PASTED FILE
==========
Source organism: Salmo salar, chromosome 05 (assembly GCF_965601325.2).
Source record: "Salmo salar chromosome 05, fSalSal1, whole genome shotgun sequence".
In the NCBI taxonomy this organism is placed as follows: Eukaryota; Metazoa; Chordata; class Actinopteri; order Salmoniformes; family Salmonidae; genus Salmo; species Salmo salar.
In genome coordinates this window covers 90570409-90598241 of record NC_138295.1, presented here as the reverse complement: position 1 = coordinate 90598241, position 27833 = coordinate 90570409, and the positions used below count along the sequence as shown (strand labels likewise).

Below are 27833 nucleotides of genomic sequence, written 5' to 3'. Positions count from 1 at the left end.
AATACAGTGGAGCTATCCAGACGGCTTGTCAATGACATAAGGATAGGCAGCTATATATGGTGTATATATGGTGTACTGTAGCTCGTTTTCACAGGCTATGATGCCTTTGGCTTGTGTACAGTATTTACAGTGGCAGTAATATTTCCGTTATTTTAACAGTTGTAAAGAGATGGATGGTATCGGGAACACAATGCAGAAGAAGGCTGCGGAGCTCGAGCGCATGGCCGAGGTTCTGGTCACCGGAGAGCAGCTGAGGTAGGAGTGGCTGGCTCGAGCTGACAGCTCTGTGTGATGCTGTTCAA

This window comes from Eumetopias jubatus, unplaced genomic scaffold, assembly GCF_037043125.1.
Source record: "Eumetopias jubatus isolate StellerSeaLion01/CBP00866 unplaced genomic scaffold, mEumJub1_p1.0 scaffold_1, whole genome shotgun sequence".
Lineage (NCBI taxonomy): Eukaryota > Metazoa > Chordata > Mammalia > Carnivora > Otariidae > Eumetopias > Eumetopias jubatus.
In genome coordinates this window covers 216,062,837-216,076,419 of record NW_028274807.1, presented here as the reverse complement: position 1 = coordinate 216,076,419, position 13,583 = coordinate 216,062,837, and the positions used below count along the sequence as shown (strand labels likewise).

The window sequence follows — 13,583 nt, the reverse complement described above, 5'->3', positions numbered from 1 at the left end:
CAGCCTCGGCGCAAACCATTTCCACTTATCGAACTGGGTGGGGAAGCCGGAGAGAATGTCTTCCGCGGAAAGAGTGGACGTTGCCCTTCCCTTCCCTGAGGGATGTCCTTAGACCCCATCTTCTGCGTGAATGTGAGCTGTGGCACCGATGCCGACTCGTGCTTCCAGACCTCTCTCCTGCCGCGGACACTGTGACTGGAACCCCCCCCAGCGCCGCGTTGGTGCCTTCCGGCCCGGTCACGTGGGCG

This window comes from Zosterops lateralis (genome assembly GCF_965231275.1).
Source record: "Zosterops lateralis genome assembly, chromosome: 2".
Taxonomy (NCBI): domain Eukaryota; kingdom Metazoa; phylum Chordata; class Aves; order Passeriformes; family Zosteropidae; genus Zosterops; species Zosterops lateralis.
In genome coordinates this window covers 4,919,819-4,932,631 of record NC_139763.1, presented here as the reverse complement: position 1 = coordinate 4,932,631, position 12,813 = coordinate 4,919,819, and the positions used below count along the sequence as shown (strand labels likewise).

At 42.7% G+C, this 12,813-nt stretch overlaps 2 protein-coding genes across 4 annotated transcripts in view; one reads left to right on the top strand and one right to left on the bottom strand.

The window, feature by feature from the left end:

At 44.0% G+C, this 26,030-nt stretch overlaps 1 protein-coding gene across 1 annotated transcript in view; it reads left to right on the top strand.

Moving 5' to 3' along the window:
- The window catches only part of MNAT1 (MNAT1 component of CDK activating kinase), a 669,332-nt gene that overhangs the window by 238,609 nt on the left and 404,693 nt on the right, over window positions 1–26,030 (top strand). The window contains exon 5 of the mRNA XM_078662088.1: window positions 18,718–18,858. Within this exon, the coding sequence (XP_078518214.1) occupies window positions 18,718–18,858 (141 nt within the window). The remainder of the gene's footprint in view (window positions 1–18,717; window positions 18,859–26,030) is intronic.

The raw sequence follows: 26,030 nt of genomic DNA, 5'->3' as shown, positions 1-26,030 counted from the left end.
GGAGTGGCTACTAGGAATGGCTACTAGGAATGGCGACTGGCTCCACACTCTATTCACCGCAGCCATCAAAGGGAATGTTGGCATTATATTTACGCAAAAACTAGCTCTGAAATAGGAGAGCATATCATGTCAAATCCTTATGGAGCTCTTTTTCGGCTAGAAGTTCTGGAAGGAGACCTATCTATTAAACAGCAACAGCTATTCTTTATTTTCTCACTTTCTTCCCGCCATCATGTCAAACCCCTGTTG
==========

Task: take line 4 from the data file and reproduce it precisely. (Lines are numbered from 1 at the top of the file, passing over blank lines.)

In genome coordinates this window covers 90570409-90598241 of record NC_138295.1, presented here as the reverse complement: position 1 = coordinate 90598241, position 27833 = coordinate 90570409, and the positions used below count along the sequence as shown (strand labels likewise).